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Let There Be Light

Just before Let There Be Light was about to be shown to the public at a film festival put on by the Museum of Modern Art in New York, the print was confiscated by military police. The Pictorial Service, the army organization in charge of clearing the film for general release nixed it on a technicality, claiming it would be an invasion of the privacy rights of the men that he filmed. The truth of the matter was that the war department was going to find some way to suppress it because they thought it was too harsh for the public to see (“too strong medicine” Huston later said). Huston tried everything to change their minds, from secretly showing it to friends in Hollywood and trying to get them to lobby for its release, to calling anyone he knew in the Truman administration, all to no avail. It wasn’t until 1981 that it was allowed to be released to the public, at which point it garnered critical acclaim and was heralded as a milestone.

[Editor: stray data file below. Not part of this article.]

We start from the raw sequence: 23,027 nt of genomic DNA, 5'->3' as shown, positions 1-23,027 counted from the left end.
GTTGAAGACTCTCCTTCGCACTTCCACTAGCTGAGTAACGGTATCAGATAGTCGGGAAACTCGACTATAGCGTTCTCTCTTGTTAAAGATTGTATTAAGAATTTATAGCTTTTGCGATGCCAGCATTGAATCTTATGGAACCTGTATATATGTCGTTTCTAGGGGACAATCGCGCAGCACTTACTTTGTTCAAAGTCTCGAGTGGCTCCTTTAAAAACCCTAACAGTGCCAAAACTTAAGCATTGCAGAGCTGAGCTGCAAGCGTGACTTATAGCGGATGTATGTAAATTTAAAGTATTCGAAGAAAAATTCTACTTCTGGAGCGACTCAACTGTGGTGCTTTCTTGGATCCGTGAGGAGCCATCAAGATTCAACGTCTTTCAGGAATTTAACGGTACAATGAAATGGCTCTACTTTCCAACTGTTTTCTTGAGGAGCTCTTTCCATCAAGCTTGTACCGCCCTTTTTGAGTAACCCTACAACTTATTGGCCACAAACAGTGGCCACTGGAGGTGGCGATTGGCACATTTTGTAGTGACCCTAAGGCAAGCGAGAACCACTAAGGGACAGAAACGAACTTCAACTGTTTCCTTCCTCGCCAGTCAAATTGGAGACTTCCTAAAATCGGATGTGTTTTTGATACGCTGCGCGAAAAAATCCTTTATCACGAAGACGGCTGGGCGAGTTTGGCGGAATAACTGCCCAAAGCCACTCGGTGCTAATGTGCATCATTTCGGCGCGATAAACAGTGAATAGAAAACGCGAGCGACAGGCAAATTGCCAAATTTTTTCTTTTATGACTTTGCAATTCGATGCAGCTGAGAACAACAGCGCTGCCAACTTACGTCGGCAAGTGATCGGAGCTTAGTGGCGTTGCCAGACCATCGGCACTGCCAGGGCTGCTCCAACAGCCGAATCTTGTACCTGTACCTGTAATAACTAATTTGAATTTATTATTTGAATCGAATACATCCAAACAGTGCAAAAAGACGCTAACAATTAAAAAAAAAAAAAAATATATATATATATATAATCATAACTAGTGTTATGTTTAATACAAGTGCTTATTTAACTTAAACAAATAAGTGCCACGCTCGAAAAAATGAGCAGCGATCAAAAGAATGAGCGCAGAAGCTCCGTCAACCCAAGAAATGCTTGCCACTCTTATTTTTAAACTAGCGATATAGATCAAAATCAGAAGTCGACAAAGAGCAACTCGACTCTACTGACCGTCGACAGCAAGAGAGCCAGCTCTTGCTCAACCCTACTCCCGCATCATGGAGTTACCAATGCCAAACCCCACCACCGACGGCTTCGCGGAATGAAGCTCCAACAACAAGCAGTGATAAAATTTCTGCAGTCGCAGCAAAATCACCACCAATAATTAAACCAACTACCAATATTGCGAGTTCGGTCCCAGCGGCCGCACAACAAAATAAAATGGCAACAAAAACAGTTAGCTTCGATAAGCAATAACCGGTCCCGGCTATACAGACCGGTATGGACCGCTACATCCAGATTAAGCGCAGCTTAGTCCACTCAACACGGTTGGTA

– from the upcoming book “How to Film the Truth: The Story of Documentary Film As a Spiritual Journey” to be released in the Summer of 2018 by Wipf & Stock